Categories: B2B Payments

FinTech Sits Between Buyers And Suppliers For Faster Payments

Faster B2B payments can strengthen buyer-supplier ties, but accounts receivable (AR) and accounts payable (AP) objectives are not always aligned.

This week’s look at the convergence of AR and AP explores the technologies that sit between business partners to find common ground and accelerate the B2B payments flow.

Goldman Sachs Strengthens SAP Ariba Ties

SAP’s Ariba Network aims to address B2B payments friction on both the AR and AP side by enabling more seamless connectivity between suppliers and buyers. Augmenting the solution for cross-border B2B payments is Goldman Sachs, which recently announced its addition of its Global Payments capabilities within the SAP Ariba Netwrork.

The integration means suppliers can be paid in their local currency, while payers can pay in their own preferred currency and gain real-time payment tracking with automated reconciliation capabilities. In their announcement, the companies highlighted the improved buyer-supplier relations with both sides of the transaction able to conduct business in the way that works best for their back-office processes.

Fuji Xerox, Esker Expand Partnership Into AR

Last year, business process automation firm Esker announced a partnership with Fuji Xerox to connect joint corporate customers to AP automation technology. Now, the partners are expanding their collaboration into the AR arena.

The companies recently announced their AR partnership, with features that not only support businesses’ collection and cash application processes, but streamline processes for vendors’ own customers. The AR automation tool boosts efficiency of invoice delivery, credits, collections and payments to accelerate the order-to-cash cycle, with reduced friction on the AR side also aiming to accelerate payments by reducing friction on the AP side.

WideOrbit Discusses the ‘Customer’s Customer’

In a recent conversation with PYMNTS, Paul Jaffe, senior director product, WO Payments Suite at WideOrbit, discussed the importance of not only providing AR solutions for media sellers, but of also servicing those sellers’ own customers — and their AP operations — to accelerate B2B payments in the media and advertising arena.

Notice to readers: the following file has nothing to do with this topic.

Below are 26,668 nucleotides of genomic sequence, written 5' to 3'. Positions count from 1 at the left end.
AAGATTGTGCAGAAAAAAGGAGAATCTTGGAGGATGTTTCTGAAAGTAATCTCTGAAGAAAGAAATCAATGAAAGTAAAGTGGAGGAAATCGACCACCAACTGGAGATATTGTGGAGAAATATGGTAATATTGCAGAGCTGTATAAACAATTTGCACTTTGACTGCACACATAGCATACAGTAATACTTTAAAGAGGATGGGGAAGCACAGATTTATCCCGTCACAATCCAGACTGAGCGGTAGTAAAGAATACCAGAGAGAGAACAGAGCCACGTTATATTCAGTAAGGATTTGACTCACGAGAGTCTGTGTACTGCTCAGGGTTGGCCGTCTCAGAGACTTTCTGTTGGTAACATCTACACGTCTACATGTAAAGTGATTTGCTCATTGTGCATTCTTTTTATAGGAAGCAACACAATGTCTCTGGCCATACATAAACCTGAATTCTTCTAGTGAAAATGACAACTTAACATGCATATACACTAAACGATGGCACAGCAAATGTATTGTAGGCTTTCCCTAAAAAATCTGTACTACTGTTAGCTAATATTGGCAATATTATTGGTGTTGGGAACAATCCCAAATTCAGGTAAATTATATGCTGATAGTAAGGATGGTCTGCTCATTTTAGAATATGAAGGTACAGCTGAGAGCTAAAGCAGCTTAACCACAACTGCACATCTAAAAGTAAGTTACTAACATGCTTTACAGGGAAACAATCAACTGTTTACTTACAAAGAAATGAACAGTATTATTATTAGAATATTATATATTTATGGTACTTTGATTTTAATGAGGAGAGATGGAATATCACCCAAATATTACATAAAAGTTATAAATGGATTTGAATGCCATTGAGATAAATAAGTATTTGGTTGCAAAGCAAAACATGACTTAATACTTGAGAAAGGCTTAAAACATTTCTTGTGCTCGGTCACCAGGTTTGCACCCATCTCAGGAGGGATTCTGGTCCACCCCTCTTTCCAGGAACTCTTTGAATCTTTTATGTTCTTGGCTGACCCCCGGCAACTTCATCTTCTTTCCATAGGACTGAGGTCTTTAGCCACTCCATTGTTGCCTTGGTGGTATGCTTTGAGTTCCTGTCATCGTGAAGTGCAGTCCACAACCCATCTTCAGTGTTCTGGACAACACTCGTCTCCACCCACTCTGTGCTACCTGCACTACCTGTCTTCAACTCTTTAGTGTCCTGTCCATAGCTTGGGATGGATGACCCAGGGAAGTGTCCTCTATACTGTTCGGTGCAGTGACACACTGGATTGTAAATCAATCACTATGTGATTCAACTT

“Sellers are really looking to help their cash flows and automate workflows,” he said. “One of the main focal points is around automating AR and collections — and focusing on our customers’ customer.”

That means strengthening buyer-supplier relationships through seamless onboarding and self-service capabilities that reduce as many barriers as possible for media sellers’ customers to make payments on invoices.

Upflow Lands Funding for AR Tech

Upflow, based in France, recently announced new funding to the tune of $2.7 million for its technology that aims to combat late supplier payments. The company, which secured the investment from Kima Ventures, eFounders and angel investors, positions itself between a business’s bank account and their own business customers to track invoice payment patterns.

Although marketed as an AR tool, the company interacts with both buyers and suppliers, automating payment reminders for customers that tend to pay late. The technology also automatically marks invoices as paid and applies that cash to a vendor’s bank account on a daily basis, reports noted.

Payhawk Talks Cards’ Value for Buyers And Suppliers

Speaking with PYMNTS, Hristo Borisov, co-founder and CEO of commercial card and expense management startup Payhawk, explored the value proposition commercial cards have for both buyers and suppliers.

For FinTechs, the opportunity lies in mixing payment rails, with the company’s corporate card platform able to operate on top of companies’ existing bank accounts. This means that businesses can transfer funds to their Payhawk accounts to use commercial cards without having to switch banks entirely. As more businesses explore use-cases for card adoption, AP is a particularly valuable application, said Borisov, although any solution must address both AP and AR friction.

For Payhawk, that means mixing payment rails and enabling businesses to make SEPA payments from their Payhawk commercial cards when paying supplier invoices — a feature the company will roll out some time in the future, Borisov said.

Proactis Simplifies Early Payment Discounts

In an effort to aid businesses facing cash flow constraints from the coronavirus pandemic, Proactis this week announced this week that it has launched a simplified version of its invoice payments solution, dubbed bePayd.

The tool sits between AR and AP operations to accelerate payment to suppliers while offering buyers a discount. To further address friction on both sides of the B2B transaction, Proactis noted that it has reduced the burden on the corporate buyer, noting the tool “can now be deployed with no meaningful effort from the large buyer.”

It’s a solution Proactis said can enable corporates to support their own small suppliers, which is key “during this time of need,” the company noted.

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The pressure on banks to modernize their payments capabilities to support initiatives such as ISO 20022 and instant/real time payments has been exacerbated by the emergence of COVID-19 and the compelling need to quickly scale operations due to the rapid growth of contactless payments, and subsequent increase in digitization. Given this new normal, the need for agility and optimization across the payments processing value chain is imperative.

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